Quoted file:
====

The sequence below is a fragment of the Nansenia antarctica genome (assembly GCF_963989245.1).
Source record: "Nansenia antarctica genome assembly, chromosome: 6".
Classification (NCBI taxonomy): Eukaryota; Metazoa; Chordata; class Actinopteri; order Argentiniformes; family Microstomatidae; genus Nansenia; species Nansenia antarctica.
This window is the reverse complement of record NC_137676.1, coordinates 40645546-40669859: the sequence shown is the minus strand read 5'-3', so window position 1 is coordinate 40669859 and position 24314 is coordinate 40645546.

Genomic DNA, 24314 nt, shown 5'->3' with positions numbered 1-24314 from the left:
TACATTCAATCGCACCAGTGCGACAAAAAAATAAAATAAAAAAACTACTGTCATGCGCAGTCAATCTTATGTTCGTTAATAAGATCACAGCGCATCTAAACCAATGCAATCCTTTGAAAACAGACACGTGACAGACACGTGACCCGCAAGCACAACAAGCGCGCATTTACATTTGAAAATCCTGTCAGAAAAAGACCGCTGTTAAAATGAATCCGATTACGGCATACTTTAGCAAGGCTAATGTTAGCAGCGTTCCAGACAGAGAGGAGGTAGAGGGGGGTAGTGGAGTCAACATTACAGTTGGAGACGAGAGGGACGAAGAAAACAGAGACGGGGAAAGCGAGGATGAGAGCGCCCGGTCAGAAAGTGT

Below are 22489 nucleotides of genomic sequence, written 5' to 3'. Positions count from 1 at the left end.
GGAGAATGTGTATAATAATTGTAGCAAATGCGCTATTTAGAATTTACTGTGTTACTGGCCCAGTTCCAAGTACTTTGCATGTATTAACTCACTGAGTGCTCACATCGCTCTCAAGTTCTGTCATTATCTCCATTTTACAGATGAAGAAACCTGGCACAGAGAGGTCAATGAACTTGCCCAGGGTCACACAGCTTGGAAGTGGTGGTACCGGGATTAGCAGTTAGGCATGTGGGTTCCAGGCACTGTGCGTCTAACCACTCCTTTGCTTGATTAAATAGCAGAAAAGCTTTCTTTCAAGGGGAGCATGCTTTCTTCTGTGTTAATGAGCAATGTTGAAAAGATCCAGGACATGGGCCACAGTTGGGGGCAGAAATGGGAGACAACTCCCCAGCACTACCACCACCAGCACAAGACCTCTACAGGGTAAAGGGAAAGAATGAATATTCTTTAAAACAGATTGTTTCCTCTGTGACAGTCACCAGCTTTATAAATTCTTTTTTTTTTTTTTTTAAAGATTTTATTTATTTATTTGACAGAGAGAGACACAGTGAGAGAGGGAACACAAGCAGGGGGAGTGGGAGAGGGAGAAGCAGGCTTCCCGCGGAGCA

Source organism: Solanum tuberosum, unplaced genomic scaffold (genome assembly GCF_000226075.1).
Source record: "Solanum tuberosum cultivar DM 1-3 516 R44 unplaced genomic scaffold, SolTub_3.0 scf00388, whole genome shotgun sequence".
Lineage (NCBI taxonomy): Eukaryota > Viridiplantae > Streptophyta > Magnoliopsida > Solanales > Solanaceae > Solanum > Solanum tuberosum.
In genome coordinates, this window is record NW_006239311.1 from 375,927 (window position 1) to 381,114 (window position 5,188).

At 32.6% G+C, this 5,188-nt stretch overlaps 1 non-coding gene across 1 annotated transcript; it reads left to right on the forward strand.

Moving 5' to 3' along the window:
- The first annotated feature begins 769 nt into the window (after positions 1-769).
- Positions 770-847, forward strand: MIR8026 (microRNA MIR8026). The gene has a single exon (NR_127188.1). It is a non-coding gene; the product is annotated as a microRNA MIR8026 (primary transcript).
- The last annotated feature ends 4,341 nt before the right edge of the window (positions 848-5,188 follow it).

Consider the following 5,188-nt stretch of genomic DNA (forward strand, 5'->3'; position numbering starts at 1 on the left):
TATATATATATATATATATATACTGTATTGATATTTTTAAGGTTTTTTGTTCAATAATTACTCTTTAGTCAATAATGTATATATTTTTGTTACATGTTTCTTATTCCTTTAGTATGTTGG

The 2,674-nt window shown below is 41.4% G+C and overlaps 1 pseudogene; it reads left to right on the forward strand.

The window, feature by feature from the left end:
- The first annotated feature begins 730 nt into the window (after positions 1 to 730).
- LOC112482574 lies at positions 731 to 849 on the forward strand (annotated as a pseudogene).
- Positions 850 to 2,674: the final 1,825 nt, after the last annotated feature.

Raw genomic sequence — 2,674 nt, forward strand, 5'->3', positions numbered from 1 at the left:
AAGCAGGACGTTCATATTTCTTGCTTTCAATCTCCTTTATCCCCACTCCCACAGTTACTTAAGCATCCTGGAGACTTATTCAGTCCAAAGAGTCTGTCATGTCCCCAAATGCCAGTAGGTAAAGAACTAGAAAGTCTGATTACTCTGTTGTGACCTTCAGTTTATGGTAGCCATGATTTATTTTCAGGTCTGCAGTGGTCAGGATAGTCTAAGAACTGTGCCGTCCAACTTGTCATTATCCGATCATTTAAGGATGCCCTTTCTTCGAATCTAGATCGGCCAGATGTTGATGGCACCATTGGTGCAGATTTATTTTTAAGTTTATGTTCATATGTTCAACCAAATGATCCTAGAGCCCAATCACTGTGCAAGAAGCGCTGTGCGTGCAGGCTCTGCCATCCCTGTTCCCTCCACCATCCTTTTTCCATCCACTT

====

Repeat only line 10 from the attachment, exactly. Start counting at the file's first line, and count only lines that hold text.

Source record: "Solanum tuberosum cultivar DM 1-3 516 R44 unplaced genomic scaffold, SolTub_3.0 scf00388, whole genome shotgun sequence".